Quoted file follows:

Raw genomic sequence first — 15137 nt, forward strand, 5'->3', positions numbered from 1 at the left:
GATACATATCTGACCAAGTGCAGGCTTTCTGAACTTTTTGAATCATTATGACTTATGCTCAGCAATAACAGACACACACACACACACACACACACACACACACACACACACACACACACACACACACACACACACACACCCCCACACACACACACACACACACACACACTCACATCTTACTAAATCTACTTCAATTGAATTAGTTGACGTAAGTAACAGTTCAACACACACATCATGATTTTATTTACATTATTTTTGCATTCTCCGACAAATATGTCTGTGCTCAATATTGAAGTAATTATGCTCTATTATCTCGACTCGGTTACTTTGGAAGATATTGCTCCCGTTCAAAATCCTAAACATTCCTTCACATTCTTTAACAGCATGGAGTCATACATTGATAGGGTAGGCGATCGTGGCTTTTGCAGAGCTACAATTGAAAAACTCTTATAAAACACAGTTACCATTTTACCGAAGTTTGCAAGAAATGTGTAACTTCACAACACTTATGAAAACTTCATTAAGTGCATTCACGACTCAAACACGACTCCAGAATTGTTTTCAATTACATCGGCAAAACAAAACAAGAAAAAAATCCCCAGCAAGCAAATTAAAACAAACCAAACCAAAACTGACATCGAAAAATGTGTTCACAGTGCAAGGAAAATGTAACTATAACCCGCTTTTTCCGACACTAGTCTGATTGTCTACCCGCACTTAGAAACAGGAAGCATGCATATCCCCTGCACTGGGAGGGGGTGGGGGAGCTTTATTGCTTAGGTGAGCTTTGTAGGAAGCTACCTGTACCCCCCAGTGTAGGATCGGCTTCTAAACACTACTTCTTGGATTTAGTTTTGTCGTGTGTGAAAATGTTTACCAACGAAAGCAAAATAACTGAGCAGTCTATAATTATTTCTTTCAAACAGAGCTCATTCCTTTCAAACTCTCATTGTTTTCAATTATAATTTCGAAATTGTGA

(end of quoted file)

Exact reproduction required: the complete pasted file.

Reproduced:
Raw genomic sequence first — 15137 nt, forward strand, 5'->3', positions numbered from 1 at the left:
GATACATATCTGACCAAGTGCAGGCTTTCTGAACTTTTTGAATCATTATGACTTATGCTCAGCAATAACAGACACACACACACACACACACACACACACACACACACACACACACACACACACACACACACACACACACCCCCACACACACACACACACACACACACACTCACATCTTACTAAATCTACTTCAATTGAATTAGTTGACGTAAGTAACAGTTCAACACACACATCATGATTTTATTTACATTATTTTTGCATTCTCCGACAAATATGTCTGTGCTCAATATTGAAGTAATTATGCTCTATTATCTCGACTCGGTTACTTTGGAAGATATTGCTCCCGTTCAAAATCCTAAACATTCCTTCACATTCTTTAACAGCATGGAGTCATACATTGATAGGGTAGGCGATCGTGGCTTTTGCAGAGCTACAATTGAAAAACTCTTATAAAACACAGTTACCATTTTACCGAAGTTTGCAAGAAATGTGTAACTTCACAACACTTATGAAAACTTCATTAAGTGCATTCACGACTCAAACACGACTCCAGAATTGTTTTCAATTACATCGGCAAAACAAAACAAGAAAAAAATCCCCAGCAAGCAAATTAAAACAAACCAAACCAAAACTGACATCGAAAAATGTGTTCACAGTGCAAGGAAAATGTAACTATAACCCGCTTTTTCCGACACTAGTCTGATTGTCTACCCGCACTTAGAAACAGGAAGCATGCATATCCCCTGCACTGGGAGGGGGTGGGGGAGCTTTATTGCTTAGGTGAGCTTTGTAGGAAGCTACCTGTACCCCCCAGTGTAGGATCGGCTTCTAAACACTACTTCTTGGATTTAGTTTTGTCGTGTGTGAAAATGTTTACCAACGAAAGCAAAATAACTGAGCAGTCTATAATTATTTCTTTCAAACAGAGCTCATTCCTTTCAAACTCTCATTGTTTTCAATTATAATTTCGAAATTGTGA